There are some other interesting things about this chart. For one, the meaningfulness of each game in baseball is pathetic, but at least in its case it’s justifiable because of how pitching affects things – but the NBA and NHL chased the money in expanding their postseasons to include more than half their respective leagues’ teams and each game is only about as meaningful, maybe a little less, than baseball. The NFL, on the other hand, kept their postseason at a streamlined 12 teams, and with their 16-game regular season, that results in a regular season almost as meaningful as college basketball, and more meaningful than college football if the goal is to get into any bowl. I suspect the relatively large meaning the NFL imbues each game with is a key factor in the NFL being the most popular and powerful sports league. There’s drama and impact in each game you don’t get with the other three traditional major professional sports, not even in baseball which selects fewer teams and a smaller percentage of them.

But back to college football. As we said, college football has by far a more meaningful regular season than any other sport – but I bet you didn’t know how meaningful. Even college basketball and the NFL give each game a meaningfulness index number less than .2 (that’s point two). College football’s meaningfulness index number is 5 (that’s the integer 5). College football’s regular season is so much more meaningful than the others it’s hard to grasp just how meaningful it is. There are so few teams competing for the championship at the end of the season, and so few games, that it produces a meaningfulness index number over 1 (well over), which should beg the question: is college football’s regular season too meaningful? (The BCS bowls, taken as a whole as the goal, give the regular season a more reasonable level of meaningfulness at exactly 1.)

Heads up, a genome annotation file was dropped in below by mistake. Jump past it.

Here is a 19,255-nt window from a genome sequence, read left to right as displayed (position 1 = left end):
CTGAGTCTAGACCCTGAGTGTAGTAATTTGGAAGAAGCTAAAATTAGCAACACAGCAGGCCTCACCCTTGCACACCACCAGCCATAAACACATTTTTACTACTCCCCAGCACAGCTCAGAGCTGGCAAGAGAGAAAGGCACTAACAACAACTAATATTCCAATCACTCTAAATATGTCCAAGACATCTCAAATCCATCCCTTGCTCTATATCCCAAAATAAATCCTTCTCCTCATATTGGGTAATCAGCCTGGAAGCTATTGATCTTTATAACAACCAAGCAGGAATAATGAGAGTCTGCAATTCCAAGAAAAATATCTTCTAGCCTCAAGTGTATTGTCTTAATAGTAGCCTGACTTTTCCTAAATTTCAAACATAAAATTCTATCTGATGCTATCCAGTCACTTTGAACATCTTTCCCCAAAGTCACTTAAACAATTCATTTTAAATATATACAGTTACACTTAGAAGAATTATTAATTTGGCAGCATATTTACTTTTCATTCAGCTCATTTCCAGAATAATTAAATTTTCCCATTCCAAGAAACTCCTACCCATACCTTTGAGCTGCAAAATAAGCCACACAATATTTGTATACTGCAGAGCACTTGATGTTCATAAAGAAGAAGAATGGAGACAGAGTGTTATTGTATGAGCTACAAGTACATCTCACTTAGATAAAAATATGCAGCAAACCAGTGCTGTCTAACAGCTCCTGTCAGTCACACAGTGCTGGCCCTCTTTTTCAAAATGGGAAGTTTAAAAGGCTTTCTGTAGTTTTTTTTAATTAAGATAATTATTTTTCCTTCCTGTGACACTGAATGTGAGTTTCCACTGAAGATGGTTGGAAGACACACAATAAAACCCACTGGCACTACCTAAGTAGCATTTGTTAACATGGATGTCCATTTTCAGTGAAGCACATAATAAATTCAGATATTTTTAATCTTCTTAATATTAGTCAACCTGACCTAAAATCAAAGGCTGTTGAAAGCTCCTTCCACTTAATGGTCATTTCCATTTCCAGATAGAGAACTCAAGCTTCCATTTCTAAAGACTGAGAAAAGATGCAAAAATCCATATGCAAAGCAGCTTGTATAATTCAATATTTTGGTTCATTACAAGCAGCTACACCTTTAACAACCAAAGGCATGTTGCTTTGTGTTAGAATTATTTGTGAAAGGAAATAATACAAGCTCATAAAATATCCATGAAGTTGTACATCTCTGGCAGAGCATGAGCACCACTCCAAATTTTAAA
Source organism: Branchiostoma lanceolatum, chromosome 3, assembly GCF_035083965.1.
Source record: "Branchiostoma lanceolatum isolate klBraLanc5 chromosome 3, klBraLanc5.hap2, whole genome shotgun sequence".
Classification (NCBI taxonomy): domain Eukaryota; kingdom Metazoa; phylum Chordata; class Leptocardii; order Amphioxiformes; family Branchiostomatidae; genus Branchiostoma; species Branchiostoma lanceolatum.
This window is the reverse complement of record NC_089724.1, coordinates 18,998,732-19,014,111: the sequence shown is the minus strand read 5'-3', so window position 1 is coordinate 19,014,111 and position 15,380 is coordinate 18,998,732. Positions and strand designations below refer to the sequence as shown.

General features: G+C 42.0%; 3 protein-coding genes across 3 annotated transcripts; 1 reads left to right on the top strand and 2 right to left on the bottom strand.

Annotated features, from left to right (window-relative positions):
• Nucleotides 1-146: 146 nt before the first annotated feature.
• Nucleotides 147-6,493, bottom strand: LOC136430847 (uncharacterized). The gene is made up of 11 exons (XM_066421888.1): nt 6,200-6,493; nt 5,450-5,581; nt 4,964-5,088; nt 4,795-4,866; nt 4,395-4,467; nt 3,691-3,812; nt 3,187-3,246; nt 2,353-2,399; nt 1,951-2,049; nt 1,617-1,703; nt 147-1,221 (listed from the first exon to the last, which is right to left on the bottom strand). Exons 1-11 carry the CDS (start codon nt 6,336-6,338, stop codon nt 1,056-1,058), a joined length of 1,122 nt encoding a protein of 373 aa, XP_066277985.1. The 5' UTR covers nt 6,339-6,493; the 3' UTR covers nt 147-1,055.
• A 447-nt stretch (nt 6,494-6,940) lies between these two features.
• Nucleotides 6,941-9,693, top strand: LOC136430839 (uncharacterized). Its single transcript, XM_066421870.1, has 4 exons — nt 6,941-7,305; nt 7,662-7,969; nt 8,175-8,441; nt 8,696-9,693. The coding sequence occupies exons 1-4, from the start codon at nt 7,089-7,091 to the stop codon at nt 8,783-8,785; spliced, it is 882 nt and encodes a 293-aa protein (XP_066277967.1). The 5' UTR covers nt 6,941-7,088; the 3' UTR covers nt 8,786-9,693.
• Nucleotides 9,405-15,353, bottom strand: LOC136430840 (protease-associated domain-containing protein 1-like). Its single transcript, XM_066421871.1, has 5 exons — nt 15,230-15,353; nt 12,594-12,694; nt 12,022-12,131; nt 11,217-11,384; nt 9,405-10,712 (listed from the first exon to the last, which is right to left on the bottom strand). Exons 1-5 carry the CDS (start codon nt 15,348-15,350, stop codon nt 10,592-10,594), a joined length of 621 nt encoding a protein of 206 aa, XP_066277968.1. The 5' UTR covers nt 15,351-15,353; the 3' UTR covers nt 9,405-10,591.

Here’s how imposing a playoff on college football would affect the meaning of each game:

Teams in
Playoff

% of teams
in Playoff

Meaning of
Each Game

4

3.33%

2.5

8

6.67%

1.25

16

13.33%

.625

An 8-team playoff would still have a meaningfulness index number over 1, and a 16-team playoff would have an index number still over three times bigger than any other sport, and would select a smaller percentage of teams than any other sport. The regular season would be significantly more meaningful than other sports even for the spotlight BCS teams with an easier path. This chart assumes every at-large is awarded to a BCS team:

 

Expected BCS Teams
in Postseason

Total BCS
teams

% of BCS in
Postseason

# of Games
Per Team

Meaning of Each
Game for BCS Teams

CFB (16-Team Playoff)

11

65

16.92%

12

.4924

College Basketball

40

73

54.79%

31

.0588

With a 16-team playoff, the regular season is not that much less meaningful for BCS teams than it is for college football as a whole, and still way more meaningful than in any other sport. (And even for BCS teams in college basketball, the regular season is twice as meaningful as in baseball, the NBA, and the NFL, before factoring in that every year, at least a few at-larges go to mid-majors.)